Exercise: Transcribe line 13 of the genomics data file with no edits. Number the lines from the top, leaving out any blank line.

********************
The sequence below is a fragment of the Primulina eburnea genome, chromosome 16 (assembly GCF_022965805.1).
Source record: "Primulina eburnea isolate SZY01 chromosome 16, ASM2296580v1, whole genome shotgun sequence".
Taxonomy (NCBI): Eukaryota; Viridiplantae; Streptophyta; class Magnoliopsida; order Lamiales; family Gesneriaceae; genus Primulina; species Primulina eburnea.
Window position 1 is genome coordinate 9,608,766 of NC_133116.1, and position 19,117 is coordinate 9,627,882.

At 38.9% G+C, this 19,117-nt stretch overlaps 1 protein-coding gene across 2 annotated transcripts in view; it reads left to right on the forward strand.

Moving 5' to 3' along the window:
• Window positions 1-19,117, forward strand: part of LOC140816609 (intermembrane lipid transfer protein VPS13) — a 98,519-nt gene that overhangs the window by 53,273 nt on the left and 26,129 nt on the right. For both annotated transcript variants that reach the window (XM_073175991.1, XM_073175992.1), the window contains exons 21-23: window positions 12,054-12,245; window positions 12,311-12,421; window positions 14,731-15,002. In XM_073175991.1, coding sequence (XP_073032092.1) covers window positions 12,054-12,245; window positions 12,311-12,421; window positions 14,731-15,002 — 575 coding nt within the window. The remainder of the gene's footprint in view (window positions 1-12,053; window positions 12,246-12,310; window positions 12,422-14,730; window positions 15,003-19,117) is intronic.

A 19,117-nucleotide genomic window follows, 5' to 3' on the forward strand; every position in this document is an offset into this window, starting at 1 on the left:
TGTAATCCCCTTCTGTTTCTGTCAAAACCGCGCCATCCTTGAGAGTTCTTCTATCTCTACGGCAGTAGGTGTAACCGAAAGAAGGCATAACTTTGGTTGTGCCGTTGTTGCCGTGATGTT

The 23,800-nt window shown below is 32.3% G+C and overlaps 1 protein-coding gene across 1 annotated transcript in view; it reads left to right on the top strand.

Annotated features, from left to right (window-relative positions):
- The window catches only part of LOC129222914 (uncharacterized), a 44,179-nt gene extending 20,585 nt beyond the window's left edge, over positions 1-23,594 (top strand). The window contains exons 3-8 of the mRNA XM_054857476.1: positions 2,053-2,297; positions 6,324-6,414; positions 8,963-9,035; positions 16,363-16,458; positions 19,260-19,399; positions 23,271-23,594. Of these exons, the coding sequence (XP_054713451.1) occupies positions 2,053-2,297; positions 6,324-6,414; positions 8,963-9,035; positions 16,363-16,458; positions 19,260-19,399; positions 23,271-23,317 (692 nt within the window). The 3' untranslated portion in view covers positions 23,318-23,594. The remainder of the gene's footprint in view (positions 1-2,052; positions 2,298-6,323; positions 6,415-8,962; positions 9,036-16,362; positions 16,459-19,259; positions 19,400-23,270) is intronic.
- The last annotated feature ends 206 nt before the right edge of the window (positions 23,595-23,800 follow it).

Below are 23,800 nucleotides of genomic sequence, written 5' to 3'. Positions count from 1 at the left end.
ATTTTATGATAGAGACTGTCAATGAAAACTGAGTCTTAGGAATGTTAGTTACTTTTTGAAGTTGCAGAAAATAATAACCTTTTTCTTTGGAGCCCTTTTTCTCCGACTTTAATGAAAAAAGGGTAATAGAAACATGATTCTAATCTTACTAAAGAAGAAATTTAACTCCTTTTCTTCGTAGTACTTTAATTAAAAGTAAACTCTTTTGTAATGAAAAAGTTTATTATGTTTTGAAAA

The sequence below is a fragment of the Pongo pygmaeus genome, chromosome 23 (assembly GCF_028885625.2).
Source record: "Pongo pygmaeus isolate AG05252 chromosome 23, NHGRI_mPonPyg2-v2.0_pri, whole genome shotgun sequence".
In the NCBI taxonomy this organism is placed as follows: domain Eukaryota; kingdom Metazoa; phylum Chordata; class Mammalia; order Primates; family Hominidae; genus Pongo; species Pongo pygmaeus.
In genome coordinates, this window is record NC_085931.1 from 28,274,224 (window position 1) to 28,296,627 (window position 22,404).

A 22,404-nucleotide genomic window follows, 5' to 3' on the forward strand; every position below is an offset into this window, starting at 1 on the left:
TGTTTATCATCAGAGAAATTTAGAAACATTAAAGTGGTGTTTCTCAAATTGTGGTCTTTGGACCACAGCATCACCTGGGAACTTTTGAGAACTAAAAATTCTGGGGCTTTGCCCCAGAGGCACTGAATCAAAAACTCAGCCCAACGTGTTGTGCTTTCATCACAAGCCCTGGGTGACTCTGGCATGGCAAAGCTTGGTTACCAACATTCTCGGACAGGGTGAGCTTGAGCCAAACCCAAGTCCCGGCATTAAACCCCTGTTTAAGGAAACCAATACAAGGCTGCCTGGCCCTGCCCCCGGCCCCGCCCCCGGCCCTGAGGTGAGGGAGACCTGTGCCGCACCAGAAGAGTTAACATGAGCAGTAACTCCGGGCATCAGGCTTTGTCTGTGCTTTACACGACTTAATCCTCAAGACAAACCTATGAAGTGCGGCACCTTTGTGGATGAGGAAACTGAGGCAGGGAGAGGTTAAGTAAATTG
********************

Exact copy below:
- The last annotated feature ends 206 nt before the right edge of the window (positions 23,595-23,800 follow it).